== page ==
All of these transformations are just tautologies of temporal logic and independent of fairness.
Concerning strong fairness: I'll write F for ENABLED <<A>>_v and G for <<A>>_v.
(1) => (3):
(<>F => <>G)
=> <>F => <>G by the temporal logic rule (A => B) => (A => B)
=> <>F => <>G since A <=> A
(3) => (1): I'll reason semantically because it looks simpler.
Assume that a behavior sigma satisfies (3), i.e. <>F => <>G.
We need to show that sigma also satisfies (<>F => <>G).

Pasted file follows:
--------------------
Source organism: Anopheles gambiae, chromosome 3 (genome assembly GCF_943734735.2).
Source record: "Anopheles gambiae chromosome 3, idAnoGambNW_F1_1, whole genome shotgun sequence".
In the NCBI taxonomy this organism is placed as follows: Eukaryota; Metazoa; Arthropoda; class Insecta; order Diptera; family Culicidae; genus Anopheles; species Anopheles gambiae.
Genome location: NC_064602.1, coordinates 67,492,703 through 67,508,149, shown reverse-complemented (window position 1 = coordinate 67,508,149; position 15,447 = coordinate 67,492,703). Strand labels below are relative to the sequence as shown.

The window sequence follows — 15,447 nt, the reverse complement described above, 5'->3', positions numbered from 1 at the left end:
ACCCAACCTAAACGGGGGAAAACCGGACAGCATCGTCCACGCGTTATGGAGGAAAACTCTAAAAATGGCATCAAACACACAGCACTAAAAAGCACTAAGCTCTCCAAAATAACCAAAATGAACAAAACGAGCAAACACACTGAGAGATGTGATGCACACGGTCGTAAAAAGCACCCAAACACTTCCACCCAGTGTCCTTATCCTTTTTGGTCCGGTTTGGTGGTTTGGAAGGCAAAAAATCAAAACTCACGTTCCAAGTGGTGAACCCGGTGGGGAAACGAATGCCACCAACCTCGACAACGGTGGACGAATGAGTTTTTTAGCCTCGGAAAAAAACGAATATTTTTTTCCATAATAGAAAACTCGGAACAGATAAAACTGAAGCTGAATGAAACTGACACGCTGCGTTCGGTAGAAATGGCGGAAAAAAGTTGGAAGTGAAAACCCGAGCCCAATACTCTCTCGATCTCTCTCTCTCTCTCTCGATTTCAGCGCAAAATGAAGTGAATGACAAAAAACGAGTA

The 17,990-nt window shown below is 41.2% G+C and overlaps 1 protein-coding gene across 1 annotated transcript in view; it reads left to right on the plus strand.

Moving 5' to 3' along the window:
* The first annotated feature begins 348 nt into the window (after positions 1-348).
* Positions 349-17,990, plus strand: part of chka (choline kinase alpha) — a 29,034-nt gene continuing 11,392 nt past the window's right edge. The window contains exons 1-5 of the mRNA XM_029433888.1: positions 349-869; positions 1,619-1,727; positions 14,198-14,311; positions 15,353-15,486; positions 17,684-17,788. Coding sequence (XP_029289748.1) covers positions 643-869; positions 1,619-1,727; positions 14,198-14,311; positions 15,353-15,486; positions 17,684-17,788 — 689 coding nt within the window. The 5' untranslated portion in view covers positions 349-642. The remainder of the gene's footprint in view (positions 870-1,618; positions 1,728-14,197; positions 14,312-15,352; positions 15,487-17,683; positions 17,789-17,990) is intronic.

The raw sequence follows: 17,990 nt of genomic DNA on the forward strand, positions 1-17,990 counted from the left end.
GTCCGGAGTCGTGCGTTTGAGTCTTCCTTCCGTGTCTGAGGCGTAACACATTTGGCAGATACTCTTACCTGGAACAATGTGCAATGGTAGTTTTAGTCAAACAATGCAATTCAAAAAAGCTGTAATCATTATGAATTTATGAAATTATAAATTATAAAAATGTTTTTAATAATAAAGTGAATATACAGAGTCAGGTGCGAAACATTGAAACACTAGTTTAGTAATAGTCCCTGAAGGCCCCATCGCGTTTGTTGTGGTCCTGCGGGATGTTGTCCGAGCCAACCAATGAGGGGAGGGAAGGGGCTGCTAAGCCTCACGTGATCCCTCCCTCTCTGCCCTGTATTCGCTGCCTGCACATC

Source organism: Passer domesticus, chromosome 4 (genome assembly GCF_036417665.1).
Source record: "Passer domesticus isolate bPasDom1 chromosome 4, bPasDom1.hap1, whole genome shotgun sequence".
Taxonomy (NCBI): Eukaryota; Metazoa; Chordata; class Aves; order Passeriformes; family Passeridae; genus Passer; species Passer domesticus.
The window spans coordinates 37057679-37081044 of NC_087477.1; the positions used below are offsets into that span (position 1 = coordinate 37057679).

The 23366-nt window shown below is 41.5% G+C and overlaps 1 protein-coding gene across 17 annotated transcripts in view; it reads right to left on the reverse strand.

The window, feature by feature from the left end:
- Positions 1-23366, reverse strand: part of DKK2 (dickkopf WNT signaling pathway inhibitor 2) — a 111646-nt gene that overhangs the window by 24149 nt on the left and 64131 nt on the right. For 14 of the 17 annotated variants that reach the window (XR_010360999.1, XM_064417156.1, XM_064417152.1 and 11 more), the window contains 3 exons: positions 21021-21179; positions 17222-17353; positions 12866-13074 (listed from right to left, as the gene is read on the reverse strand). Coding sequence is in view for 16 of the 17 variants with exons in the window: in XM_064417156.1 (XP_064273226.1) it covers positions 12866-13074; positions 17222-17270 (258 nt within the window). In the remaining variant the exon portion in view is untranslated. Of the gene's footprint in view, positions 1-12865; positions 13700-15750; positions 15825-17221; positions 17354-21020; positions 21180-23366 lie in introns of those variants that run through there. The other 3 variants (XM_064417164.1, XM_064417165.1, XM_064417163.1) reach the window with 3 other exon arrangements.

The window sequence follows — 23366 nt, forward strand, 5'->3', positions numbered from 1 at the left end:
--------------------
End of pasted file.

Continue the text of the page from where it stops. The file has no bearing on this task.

So assume that there is some suffix tau of sigma for which <>F is true, we need to show that tau satisfies <>G.
Since <>F is true for tau, it is also true (a fortiori) for sigma, and by (3) we obtain that <>G is true for sigma.
Therefore <>G is true for tau.
The equivalence of (2) and (3) is simply a consequence of the equivalence of F => G and ~F \/ G, plus of pushing negation across temporal operators (~F <=> <>~F, ~<>F <=> ~F).
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